Journalist Inspired by SPLC's Civil Rights Memorial Receives 'Genius Award'
A Mississippi journalist who was inspired by the Southern Poverty Law Center's Civil Rights Memorial to investigate unsolved civil rights murders is among the 24 recipients of a $500,000 "genius award" announced today by the John D. and Catherine MacArthur Foundation.
Jerry Mitchell, an investigative reporter for the Jackson, Miss., Clarion-Ledger, will receive the no-strings-attached grant in $100,000 annual payments over five years. The MacArthur fellows include artists, writers and scientists the foundation believes show the ability to use their gifts to improve the world.
Mitchell credits the dedication of the Civil Rights Memorial in 1989, and the SPLC book Free At Last, published to complement the Memorial, as the instruments of justice that prompted him to investigate the unsolved cases, starting with the 1963 assassination of Mississippi NAACP leader Medger Evers.
"Free At Last became a roadmap for me on my journey into these cases," Mitchell said. "The Memorial and this book helped to ensure that although time passed, these martyrs were never forgotten."
Mitchell's extensive reporting was key to successful prosecutions:
• In 1994, Byron De La Beckwith went to prison for life for the Evers killing.
• In 1998, Imperial Wizard Sam Bowers was sentenced to life in prison for killing Vernon Dahmer.
• In 2001 and 2002, Thomas Blanton and Bobby Frank Cherry went to prison for life for planting a bomb in a Birmingham church that killed Addie Mae Colllins, Denise McNair, Cynthia Wesley and Carole Robertson.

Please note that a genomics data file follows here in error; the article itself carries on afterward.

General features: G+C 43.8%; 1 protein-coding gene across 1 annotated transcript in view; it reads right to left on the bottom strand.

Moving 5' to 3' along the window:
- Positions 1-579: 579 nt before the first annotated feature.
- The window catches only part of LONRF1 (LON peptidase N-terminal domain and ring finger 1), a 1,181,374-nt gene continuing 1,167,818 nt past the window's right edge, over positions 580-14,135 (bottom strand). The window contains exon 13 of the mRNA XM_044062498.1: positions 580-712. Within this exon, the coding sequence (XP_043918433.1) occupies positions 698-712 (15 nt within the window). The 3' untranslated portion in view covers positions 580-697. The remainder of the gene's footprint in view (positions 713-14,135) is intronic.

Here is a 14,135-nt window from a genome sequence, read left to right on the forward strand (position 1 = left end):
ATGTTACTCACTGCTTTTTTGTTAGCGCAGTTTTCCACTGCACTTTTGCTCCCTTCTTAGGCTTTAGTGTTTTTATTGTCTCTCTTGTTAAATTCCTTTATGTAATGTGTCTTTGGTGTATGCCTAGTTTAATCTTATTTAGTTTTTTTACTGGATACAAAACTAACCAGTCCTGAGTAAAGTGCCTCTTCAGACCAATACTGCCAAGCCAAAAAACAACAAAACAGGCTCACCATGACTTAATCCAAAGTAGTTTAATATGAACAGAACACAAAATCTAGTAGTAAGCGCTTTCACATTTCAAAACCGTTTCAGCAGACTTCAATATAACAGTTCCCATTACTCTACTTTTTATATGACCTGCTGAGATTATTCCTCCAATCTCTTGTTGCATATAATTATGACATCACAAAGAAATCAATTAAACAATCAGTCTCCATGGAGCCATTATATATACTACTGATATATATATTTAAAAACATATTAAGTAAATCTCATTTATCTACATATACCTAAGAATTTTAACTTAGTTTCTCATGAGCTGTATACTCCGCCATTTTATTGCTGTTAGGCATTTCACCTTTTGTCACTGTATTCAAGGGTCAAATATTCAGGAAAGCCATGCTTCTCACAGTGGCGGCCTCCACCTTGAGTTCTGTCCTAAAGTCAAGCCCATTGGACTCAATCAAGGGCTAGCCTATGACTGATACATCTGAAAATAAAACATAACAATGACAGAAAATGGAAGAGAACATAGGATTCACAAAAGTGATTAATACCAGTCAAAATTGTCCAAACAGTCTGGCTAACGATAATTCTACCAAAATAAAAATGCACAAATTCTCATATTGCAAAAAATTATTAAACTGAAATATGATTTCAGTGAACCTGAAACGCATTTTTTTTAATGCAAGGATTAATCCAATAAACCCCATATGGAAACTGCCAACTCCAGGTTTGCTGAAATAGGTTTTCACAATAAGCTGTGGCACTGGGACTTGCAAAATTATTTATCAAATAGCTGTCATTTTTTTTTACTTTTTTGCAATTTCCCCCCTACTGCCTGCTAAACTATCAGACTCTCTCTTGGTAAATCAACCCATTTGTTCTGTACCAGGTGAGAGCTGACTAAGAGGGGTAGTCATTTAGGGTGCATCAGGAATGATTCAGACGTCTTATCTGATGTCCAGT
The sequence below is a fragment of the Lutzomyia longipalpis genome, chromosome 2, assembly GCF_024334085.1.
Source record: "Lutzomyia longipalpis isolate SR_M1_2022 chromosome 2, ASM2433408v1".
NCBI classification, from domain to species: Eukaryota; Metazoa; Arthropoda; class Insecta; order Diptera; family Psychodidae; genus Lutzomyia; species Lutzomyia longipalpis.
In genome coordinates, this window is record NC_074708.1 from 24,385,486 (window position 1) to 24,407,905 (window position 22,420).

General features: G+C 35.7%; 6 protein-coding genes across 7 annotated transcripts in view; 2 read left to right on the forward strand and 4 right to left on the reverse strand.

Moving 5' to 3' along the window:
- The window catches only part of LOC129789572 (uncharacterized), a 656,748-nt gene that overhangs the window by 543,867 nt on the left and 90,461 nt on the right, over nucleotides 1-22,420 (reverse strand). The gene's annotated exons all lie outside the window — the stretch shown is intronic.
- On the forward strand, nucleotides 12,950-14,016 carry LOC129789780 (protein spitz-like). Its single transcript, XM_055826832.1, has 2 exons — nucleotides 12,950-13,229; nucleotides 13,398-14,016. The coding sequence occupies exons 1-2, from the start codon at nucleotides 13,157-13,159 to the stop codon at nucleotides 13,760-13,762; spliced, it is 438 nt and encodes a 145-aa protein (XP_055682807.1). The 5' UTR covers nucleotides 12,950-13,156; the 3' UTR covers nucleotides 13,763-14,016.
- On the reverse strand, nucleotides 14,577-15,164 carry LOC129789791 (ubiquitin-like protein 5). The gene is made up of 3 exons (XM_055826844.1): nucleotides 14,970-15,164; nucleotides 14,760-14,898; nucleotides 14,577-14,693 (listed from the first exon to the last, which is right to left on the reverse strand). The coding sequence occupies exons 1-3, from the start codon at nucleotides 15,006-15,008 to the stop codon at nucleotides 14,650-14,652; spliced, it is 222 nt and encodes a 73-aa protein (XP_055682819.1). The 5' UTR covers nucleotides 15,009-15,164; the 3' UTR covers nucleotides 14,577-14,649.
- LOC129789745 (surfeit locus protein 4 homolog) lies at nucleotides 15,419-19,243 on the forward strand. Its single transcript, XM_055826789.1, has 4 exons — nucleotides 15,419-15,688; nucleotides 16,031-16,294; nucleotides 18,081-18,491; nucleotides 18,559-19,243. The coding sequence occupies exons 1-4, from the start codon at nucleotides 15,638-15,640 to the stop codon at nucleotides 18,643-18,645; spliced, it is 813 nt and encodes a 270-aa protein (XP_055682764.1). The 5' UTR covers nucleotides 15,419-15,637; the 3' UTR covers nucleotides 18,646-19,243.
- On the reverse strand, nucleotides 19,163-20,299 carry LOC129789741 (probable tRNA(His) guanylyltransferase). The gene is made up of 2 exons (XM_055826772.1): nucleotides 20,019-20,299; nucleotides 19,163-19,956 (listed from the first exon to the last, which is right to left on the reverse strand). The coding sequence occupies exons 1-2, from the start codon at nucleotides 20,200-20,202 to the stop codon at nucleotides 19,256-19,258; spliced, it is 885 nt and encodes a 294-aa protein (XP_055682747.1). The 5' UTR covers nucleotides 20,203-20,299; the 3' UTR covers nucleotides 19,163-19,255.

• In 2003, Ernest Avants was sentenced to life for killing Ben Chester White.
• And in 2005, Edgar Ray Killen went to prison for 60 years for helping orchestrate the killings of James Chaney, Andrew Goodman and Michael Schwerner.
All of those victims are among the 40 civil rights martyrs listed on the SPLC's Civil Rights Memorial.
"Since 1989, I have dedicated my life to tracking down these unpunished killers, these terrorists who committed these brutal and cowardly acts," he said. "It has not been an easy journey. There were many people who wanted me to stop, including friends, family and fellow journalists."
Mitchell was the keynote speaker when the SPLC dedicated its Civil Rights Memorial Center in October 2005.
Mitchell said he would use the MacArthur grant to continue his work on unsolved civil rights era crimes and complete a book. He said he would likely take periodic breaks from The Clarion-Ledger, although his findings would be published in the pages of the paper that has employed him since 1986.